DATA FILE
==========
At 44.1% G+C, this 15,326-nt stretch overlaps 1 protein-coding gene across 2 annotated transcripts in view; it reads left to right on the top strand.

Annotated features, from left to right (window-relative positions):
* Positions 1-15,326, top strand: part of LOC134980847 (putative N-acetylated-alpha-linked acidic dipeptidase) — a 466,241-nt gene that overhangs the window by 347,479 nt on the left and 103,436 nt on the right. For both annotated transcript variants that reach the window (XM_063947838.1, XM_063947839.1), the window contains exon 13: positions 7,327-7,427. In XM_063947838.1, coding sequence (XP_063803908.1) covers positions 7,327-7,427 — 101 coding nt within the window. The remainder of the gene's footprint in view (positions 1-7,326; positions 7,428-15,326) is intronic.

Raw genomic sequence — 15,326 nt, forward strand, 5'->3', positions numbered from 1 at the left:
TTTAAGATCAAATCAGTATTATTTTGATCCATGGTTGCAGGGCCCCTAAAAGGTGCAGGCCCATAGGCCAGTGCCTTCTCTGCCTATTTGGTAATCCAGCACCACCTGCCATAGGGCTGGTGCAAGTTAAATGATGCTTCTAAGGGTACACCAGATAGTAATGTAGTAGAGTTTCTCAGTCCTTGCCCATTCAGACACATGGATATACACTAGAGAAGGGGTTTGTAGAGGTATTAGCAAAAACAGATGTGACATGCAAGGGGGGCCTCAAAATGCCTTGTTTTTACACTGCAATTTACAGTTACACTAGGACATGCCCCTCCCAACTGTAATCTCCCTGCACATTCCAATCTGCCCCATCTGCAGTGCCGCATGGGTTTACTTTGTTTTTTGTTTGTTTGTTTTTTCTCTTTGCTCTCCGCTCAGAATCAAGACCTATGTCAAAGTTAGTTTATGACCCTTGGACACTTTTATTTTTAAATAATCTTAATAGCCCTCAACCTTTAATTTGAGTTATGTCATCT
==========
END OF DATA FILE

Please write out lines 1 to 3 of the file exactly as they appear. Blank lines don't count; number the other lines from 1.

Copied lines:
At 44.1% G+C, this 15,326-nt stretch overlaps 1 protein-coding gene across 2 annotated transcripts in view; it reads left to right on the top strand.

Annotated features, from left to right (window-relative positions):
* Positions 1-15,326, top strand: part of LOC134980847 (putative N-acetylated-alpha-linked acidic dipeptidase) — a 466,241-nt gene that overhangs the window by 347,479 nt on the left and 103,436 nt on the right. For both annotated transcript variants that reach the window (XM_063947838.1, XM_063947839.1), the window contains exon 13: positions 7,327-7,427. In XM_063947838.1, coding sequence (XP_063803908.1) covers positions 7,327-7,427 — 101 coding nt within the window. The remainder of the gene's footprint in view (positions 1-7,326; positions 7,428-15,326) is intronic.